Driving

How might driverless cars affect the insurance industry?

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Ben James

Driverless cars could run freely on UK roads as early as 2021. What implications will this have on your car insurance? The news is mostly good, but there’s still a lot to think about.

While driverless cars were once the subject matter of sci-fi films, they’re now set to hit UK roads in the near future. So, what exactly makes a car ‘driverless’? The SAE (Society of Automotive Engineers) says that there are five levels of driverless car:

  • Level 1: Control of the car is shared between the driver and the car - this includes features like cruise control.
  • Level 2: The car can take control of the steering, acceleration and brakes, but drivers must be alert and may need to take over at any time. Tesla’s ‘Autopilot’ feature falls under this category.
  • Level 3: Under certain conditions, the car can take full control with no need for driver attention. Outside of these conditions, the driver will need to take control again. Audi’s ‘Traffic Jam Assist’ feature falls under this category.
  • Level 4: The car can take full control for an entire journey. However, this only applies to normal road conditions - the driver would need to take over on dirt tracks and other extreme environments.
  • Level 5: A fully autonomous car that equals or betters the performance of a human in all conditions. The car wouldn’t need a steering wheel or pedals.

Dan Powell, Managing Editor of Honest John has said that:

“Fully autonomous cars have the potential to revolutionise the way we travel, but some important issues need to be addressed before the UK welcomes thousands of driverless vehicles onto our roads”

Despite this, feelings among drivers are mixed. According to research by MoneySuperMarket.com, 55% of people would feel unsafe with driverless cars around them, and just 12% would allow their child to travel in a driverless car. What many people may not realise is that Level 1 and 2 cars are already on the road, although these do still need a driver behind the wheel.

For level 3 autonomy and beyond, Chancellor Philip Hammond announced in the Autumn Budget that driverless cars will be allowed to run freely on UK roads by 2021. The budget also includes a fund of £400m for electric car charging points, to help these cars along the way.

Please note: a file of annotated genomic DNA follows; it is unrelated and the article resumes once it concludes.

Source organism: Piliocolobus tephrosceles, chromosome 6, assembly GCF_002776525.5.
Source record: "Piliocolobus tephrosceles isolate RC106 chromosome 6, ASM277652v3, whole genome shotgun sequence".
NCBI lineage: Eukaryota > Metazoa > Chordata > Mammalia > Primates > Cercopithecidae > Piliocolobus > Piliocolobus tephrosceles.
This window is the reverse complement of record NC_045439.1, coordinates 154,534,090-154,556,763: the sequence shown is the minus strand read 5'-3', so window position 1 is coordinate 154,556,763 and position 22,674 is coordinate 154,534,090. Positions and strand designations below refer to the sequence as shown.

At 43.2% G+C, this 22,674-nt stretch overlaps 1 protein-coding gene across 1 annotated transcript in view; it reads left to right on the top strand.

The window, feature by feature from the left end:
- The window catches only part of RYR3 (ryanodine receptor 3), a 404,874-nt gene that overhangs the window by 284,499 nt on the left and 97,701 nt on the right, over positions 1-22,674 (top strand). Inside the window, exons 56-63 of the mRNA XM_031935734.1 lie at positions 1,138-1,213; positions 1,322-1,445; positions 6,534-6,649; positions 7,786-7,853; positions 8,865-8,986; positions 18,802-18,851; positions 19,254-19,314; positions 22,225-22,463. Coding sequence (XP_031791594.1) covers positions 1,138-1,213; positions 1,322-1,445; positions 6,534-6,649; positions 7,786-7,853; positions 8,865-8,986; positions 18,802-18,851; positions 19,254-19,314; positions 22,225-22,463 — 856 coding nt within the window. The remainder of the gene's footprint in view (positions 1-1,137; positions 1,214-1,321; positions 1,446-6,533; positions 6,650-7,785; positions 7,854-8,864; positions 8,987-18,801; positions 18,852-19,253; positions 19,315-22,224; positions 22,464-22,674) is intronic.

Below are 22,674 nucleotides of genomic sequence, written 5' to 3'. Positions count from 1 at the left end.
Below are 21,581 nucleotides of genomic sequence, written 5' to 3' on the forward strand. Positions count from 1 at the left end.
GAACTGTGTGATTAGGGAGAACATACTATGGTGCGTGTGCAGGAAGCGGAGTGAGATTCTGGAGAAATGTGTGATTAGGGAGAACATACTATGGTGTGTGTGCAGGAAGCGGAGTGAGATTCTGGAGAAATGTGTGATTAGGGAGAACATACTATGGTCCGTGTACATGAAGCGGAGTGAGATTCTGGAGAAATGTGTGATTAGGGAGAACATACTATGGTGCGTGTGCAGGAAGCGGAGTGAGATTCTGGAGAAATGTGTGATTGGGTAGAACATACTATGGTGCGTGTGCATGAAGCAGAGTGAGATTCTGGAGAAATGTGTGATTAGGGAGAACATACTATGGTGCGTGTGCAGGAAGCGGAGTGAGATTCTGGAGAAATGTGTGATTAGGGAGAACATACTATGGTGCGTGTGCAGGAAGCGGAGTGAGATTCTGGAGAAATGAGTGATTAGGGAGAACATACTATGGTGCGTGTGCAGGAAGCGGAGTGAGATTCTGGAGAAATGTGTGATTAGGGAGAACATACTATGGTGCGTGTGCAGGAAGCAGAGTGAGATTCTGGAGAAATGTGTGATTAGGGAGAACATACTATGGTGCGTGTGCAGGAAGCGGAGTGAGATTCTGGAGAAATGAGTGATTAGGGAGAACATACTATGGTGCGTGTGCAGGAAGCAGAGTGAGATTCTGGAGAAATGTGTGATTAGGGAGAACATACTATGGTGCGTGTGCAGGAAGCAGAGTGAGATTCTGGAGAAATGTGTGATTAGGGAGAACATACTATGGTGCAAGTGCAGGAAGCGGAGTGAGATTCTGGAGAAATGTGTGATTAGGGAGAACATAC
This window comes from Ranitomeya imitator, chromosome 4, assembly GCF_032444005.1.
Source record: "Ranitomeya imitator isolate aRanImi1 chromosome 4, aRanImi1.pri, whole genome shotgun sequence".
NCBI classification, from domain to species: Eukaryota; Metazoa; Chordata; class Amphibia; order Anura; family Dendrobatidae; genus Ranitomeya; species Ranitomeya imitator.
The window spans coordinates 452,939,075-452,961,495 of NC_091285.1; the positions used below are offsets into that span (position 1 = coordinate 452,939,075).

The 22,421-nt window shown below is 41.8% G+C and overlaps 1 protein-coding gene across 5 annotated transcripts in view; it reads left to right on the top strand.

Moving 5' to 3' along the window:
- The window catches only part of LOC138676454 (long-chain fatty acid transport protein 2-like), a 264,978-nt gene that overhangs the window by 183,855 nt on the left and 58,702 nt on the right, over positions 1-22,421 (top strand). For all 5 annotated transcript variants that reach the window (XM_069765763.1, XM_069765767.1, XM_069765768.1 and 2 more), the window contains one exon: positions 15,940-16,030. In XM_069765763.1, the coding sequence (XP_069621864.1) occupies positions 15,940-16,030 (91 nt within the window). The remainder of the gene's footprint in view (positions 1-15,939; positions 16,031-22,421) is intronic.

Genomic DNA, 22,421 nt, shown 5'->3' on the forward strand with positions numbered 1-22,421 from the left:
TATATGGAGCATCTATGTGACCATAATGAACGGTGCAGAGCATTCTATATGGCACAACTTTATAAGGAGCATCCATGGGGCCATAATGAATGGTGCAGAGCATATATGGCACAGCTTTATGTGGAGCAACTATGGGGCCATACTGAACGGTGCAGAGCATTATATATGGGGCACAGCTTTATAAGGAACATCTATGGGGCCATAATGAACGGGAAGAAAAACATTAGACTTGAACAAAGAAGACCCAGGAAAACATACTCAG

What exactly does this mean for car insurance? The news is mostly good - in the US, up to 94% of all accidents happen because of human error. Eliminating human error from the equation would mean cheaper insurance premiums for us all. But before that happens, drivers would need to make sure they’re covered when they decide to switch their car into driverless mode.

MoneySuperMarket's research also showed that responsibility in the event of a driverless accident isn’t clear cut. 45% of respondents said they thought the manufacturer would be at fault in the event of an accident, while 34% felt the owner of the car would be at fault. Interestingly, 18% though no-one would be at fault. In spite of these challenges, David Williams, Technical Director of AXA UK, said that:

“We are confident that the foundations are in place to get automated vehicles on the road.”

Part of these foundations is the Automated and Electric Vehicles Act 2018 published by the Government in July this year. Among other things, it says that insurers are liable for “an accident is caused by an automated vehicle when driving itself”. The ABI also published a guide last year, that helps insurers to define what is and isn’t an autonomous vehicle.

There’s also more to think about. As driverless cars develop, manufacturers will release critical safety updates that iron out bugs found when the cars drive themselves. An example of this is Tesla’s over-the-air updates for their ‘Autopilot’ feature. Car owners will need to make sure their car’s software stays as up-to-date as possible.

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So, how does this relate to the world of By Miles? Well, to put it simply: we don’t think you should have to pay car insurance for the miles you drive when the car is in full autonomous mode. If a car is driving itself then we believe the manufacturer of the vehicle should be paying your premiums for you. We’re a little way off that yet, but sounds pretty good, right?

Fancy getting a quote for a car insurance policy that’s already got one eye on the future? Head over to our homepage for a quick quote.

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